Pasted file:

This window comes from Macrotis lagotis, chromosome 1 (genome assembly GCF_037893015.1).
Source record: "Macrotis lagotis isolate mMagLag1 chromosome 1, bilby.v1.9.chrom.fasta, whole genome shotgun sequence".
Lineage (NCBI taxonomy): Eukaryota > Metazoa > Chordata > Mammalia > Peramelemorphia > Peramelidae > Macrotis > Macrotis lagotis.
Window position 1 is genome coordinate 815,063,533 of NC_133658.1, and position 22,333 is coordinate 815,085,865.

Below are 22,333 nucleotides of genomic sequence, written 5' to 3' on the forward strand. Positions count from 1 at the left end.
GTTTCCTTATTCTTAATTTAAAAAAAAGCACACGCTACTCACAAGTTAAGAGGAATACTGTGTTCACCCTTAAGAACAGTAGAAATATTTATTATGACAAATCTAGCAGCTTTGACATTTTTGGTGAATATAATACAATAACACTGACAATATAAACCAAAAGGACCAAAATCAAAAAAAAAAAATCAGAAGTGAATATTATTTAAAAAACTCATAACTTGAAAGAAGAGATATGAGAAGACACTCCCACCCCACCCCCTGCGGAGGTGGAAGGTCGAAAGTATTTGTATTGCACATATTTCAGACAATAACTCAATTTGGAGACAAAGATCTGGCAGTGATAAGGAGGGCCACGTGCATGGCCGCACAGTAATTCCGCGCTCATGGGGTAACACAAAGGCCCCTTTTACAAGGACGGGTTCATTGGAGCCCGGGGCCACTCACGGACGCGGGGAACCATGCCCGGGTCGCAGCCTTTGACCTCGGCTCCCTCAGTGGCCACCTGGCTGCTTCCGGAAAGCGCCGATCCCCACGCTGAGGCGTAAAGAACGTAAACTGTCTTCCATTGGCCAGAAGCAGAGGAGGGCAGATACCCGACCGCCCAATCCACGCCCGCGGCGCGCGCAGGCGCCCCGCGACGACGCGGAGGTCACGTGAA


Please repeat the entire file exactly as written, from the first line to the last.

This window comes from Macrotis lagotis, chromosome 1 (genome assembly GCF_037893015.1).
Source record: "Macrotis lagotis isolate mMagLag1 chromosome 1, bilby.v1.9.chrom.fasta, whole genome shotgun sequence".
Lineage (NCBI taxonomy): Eukaryota > Metazoa > Chordata > Mammalia > Peramelemorphia > Peramelidae > Macrotis > Macrotis lagotis.
Window position 1 is genome coordinate 815,063,533 of NC_133658.1, and position 22,333 is coordinate 815,085,865.

Below are 22,333 nucleotides of genomic sequence, written 5' to 3' on the forward strand. Positions count from 1 at the left end.
GTTTCCTTATTCTTAATTTAAAAAAAAGCACACGCTACTCACAAGTTAAGAGGAATACTGTGTTCACCCTTAAGAACAGTAGAAATATTTATTATGACAAATCTAGCAGCTTTGACATTTTTGGTGAATATAATACAATAACACTGACAATATAAACCAAAAGGACCAAAATCAAAAAAAAAAAATCAGAAGTGAATATTATTTAAAAAACTCATAACTTGAAAGAAGAGATATGAGAAGACACTCCCACCCCACCCCCTGCGGAGGTGGAAGGTCGAAAGTATTTGTATTGCACATATTTCAGACAATAACTCAATTTGGAGACAAAGATCTGGCAGTGATAAGGAGGGCCACGTGCATGGCCGCACAGTAATTCCGCGCTCATGGGGTAACACAAAGGCCCCTTTTACAAGGACGGGTTCATTGGAGCCCGGGGCCACTCACGGACGCGGGGAACCATGCCCGGGTCGCAGCCTTTGACCTCGGCTCCCTCAGTGGCCACCTGGCTGCTTCCGGAAAGCGCCGATCCCCACGCTGAGGCGTAAAGAACGTAAACTGTCTTCCATTGGCCAGAAGCAGAGGAGGGCAGATACCCGACCGCCCAATCCACGCCCGCGGCGCGCGCAGGCGCCCCGCGACGACGCGGAGGTCACGTGAA